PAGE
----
Enter your mobile number or email address below and we'll send you a link to download the free Kindle App. Then you can start reading Kindle books on your smartphone, tablet, or computer - no Kindle device required.
To get the free app, enter your email address or mobile phone number.
The Ohio Frontier: Crucible of the Old Northwest, 1720-1830 (History of the Trans-Appalachian Frontier) Hardcover – Unabridged, October 1, 1996
See the Best Books of the Month
Want to know our Editors' picks for the best books of the month? Browse Best Books of the Month, featuring our favorite new books in more than a dozen categories.
Customers Who Bought This Item Also Bought
More About the Author
Top Customer Reviews
Yet the book is entirely lacking in the ordinary scholarly apparatus. There are no notes. The bibliographic essay, while full of titles, doesn't relate specific titles to specific chapters, much less to specific bits of information. The reader simply has to take it on faith that the quotations, etc., are accurate, making the book useless to future scholars in the field. Furthermore, no attempt is made to suggest different interpretations, or to provide an overview of the historical literature. (Parkman's name doesn't once appear.)
The best way to describe the book is as the raw data for a really good popular history. Or perhaps as a non-scholarly survey of recent scholarship. It's neither fish nor fowl, neither particularly fun to read nor useful to specialists. Which is a shame, because the story it tells would be fascinating in the hands of a more engaging writer.
One can find a wealth of detail here about particular regions and towns and how they grew and developed. The book, however, cannot be awarded five stars as Hurt's writing style is very matter-of-fact and (although he points out that the Western Reserve was slow to develop) the northeastern section of the state is given little attention. All in all, however, a book well worth reading for anyone interested in Ohio history or the development of the Northwest Territory.
The second part of the book shows how new developments in technology such as canals and riverboats made the Ohio white population explode.Hurt's population figures in such areas as Cincinnati show that by early 1800 the city was already becoming a major riverboat town if not THE major riverboat and meat packing town. By 1830 the Ohio frontier was settled as a major farm exporting economy droving hogs and cattle thousands of miles to major markets in the east.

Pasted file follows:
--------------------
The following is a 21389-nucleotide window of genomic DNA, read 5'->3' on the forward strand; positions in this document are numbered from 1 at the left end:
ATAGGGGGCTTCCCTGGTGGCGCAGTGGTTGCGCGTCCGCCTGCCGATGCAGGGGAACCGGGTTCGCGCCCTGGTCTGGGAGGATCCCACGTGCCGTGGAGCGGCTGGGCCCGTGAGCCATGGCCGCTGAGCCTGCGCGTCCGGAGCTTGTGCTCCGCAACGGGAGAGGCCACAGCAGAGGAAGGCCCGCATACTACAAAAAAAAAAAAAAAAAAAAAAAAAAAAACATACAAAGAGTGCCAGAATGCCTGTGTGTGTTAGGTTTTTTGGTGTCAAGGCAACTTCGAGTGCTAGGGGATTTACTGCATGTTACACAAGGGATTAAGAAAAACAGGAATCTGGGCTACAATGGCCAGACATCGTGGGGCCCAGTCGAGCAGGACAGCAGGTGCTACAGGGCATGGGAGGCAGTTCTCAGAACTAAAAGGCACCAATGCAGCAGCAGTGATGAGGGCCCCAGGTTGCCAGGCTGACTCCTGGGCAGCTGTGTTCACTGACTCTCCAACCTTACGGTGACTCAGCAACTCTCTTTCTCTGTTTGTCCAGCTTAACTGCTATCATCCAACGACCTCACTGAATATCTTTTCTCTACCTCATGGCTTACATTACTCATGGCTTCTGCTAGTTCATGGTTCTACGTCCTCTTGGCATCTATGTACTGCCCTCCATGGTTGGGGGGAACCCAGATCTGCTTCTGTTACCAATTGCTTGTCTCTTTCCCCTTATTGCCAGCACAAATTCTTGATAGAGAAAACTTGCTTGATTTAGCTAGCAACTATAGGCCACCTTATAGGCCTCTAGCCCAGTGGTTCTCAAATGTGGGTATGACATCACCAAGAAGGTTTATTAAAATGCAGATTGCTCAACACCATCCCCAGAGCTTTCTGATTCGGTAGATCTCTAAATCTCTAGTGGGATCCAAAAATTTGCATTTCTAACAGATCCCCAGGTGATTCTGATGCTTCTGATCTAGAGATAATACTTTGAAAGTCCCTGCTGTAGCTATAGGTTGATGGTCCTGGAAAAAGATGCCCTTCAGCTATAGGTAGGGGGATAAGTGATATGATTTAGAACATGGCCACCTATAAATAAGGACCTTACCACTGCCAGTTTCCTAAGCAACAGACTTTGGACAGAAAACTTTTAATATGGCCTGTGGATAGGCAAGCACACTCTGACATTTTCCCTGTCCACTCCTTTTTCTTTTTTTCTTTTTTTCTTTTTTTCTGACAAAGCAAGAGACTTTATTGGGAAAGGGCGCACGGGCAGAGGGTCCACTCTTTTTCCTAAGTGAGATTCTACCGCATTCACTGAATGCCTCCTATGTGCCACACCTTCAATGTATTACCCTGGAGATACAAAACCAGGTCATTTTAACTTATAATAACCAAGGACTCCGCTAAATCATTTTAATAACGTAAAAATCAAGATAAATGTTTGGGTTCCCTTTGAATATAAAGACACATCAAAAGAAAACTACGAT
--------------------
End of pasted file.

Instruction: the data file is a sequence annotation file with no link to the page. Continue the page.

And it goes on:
The book also makes a breakdown of what European ethnic groups settled in which areas of Ohio and why the groups preferred that particular area.All types were welcome from European Eutopian communities to hardcore hograisers.The brief mention of the War of 1812,a minor or insignificant stumble on the path of European/style settlement which finished off any Indian/British land claims in the old Northwest.Ohio was so successful that by 1830 it began losing population from ambitious people seeking "greener pastures"farther into the west.Read more ›
Most Recent Customer Reviews
loved reading about early Ohio, and the early history of places i know and lovePublished 18 months ago by Anne E. Mcwilliams
A great read, a little slow at times. I bought it for it's information and it has plenty of that.Published 21 months ago by Bryan Stroud
I purchased this book as a Christmas gift for my son. He had this book on his Christmas list, so I knew that he really wanted it. Read morePublished on January 1, 2014 by Sharon H.
The book has exciting parts and boring parts. I learned a bit about the early Indian wars, the clash of cultures between the retreating Indians and the frontier settlers who... Read morePublished on September 10, 2013 by David B. Snyder
After reading the Allan Eckert series the curiosity for or detail on each state was very high. This book gave that detail.Published on June 13, 2013 by Adrian Brown
I bought this book because I had just finished reading a biography of Daniel Boone (who spent considerable time in southern Ohio) and I wanted to find out more about frontier life... Read morePublished on February 8, 2013 by Mark Sutter
"The Ohio Frontier: Crucible of the Old Northwest" by R. Douglas Hurt and published in 1996 is part of the "History of the Trans-Appalachian Frontier" series from the Indiana... Read morePublished on March 31, 2012 by 5/0
In seeking background information to use in developing an early 1800s character for first person interpretation for our historical society, I happened upon this book in my sister's... Read morePublished on September 8, 2011 by cbest
The book is somewhat informative, but beyond that is totally boring. Not very well written and the author seems disengaged. I would not recomend the book to anyone.Published on June 28, 2005 by bkwrm